After a terrifying ordeal with the flesh-eating disease and an intensive, three month rehabilitation, we’re happy to report that Aimee Copeland is back—and stronger than ever. Appearing recently in a talk show interview, the plucky, 24 year old grad student had a chance to speak about her near death struggle with Aeromonas hydrophila—the common waterborne bacterium that took both of her hands, feet and right leg.
Some readers may remember that Aimee’s troubles began after suffering a zip-line laceration that required more than 20 staples to close. Unbeknownst to anyone at the time, the wound was contaminated with Aeromonas hydrophilia— an organism common in brackish waters of the Tallapoosa river, near where Aimee was swimming. Before anything could be done, the infection had already begun to take root and within three days time, Aimee knew something was very wrong. “My entire leg was a dark purple colour. I wasn’t able to walk. I wasn’t able to speak. The only thing I was able to babble was, ‘I think I’m dying.”
According to the latest news from The Guardian, death certificates mentioning MRSA have fallen steadily in the past 5 years. The UK, known for its accurate and thorough reporting, has crunched us the facts to reveal patterns of decline, as noted in the graph below. In 2010, there were 485 reported deaths from MRSA – or methicillin-resistant Staphylococcus aureus – whereas 2011 counted only 364, as released by the Office for National Statistics. The antibiotic resistant bacteria MRSA has in recent years been repeatedly targeted by government policies, and the attention has not gone unnoticed. A Welsh government spokesperson stressed the effort being made to lighten the bug’s yearly blow: “We will work with healthcare organisations to ensure that they have robust, sustainable infection prevention and control measures in place and that staff have the skills, knowledge and resources to provide care in a safe environment.” Just miles away, Simon Burns, England’s Health Minister praised that “The news that MRSA deaths are lower than at any point in the last 15 years is a testament to the hard work and dedication of NHS staff across the country.” Read More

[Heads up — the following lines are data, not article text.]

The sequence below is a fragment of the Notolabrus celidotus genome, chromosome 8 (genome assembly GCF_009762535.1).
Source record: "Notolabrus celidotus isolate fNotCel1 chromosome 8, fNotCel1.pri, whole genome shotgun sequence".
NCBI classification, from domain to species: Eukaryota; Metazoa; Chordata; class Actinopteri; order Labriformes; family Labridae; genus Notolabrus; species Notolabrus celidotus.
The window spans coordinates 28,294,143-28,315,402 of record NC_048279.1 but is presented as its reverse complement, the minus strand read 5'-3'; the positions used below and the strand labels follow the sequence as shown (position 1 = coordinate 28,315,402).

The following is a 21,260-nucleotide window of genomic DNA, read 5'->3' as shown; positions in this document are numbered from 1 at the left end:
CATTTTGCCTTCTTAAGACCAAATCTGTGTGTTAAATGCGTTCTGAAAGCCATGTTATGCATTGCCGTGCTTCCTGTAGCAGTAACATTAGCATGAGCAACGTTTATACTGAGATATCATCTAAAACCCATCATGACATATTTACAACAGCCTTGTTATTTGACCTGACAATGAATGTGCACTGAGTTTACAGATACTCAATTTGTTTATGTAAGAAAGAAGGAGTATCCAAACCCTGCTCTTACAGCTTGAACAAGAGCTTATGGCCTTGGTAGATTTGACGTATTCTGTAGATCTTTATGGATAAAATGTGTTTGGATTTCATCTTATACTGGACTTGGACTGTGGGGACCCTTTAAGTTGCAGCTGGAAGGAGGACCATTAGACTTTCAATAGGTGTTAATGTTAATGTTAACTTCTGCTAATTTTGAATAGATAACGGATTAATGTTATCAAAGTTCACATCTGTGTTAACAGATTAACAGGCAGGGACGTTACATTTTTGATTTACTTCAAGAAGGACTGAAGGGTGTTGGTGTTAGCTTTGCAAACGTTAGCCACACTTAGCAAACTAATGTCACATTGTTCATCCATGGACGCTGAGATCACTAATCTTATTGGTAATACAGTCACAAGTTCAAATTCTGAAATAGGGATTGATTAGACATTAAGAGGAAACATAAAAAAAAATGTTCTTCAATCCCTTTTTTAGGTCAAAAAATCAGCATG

For the many lives impacted by MRSA each year, it often comes as a bit of a shock to learn that MRSA infections kill more people annually in the United States than AIDS. I personally found this shocking because I had heard so much about AIDS in school and in the media throughout my life, yet I had heard so little about MRSA when my dad died because of it in 2008. While approximately 18,000 individuals succumb to AIDS each year in the United States, another 18,650 lose their lives to MRSA infections.
MRSA is a term used to describe the several stains of Staphylococcus aureus that have become resistant to certain antibiotic treatments, meaning that they are harder to treat and especially threatening for individuals with compromised immune systems. MRSA is a common healthcare-associated infection, an infection acquired while receiving medical care, and is also a common cause of sepsis if allowed to enter the bloodstream. Read More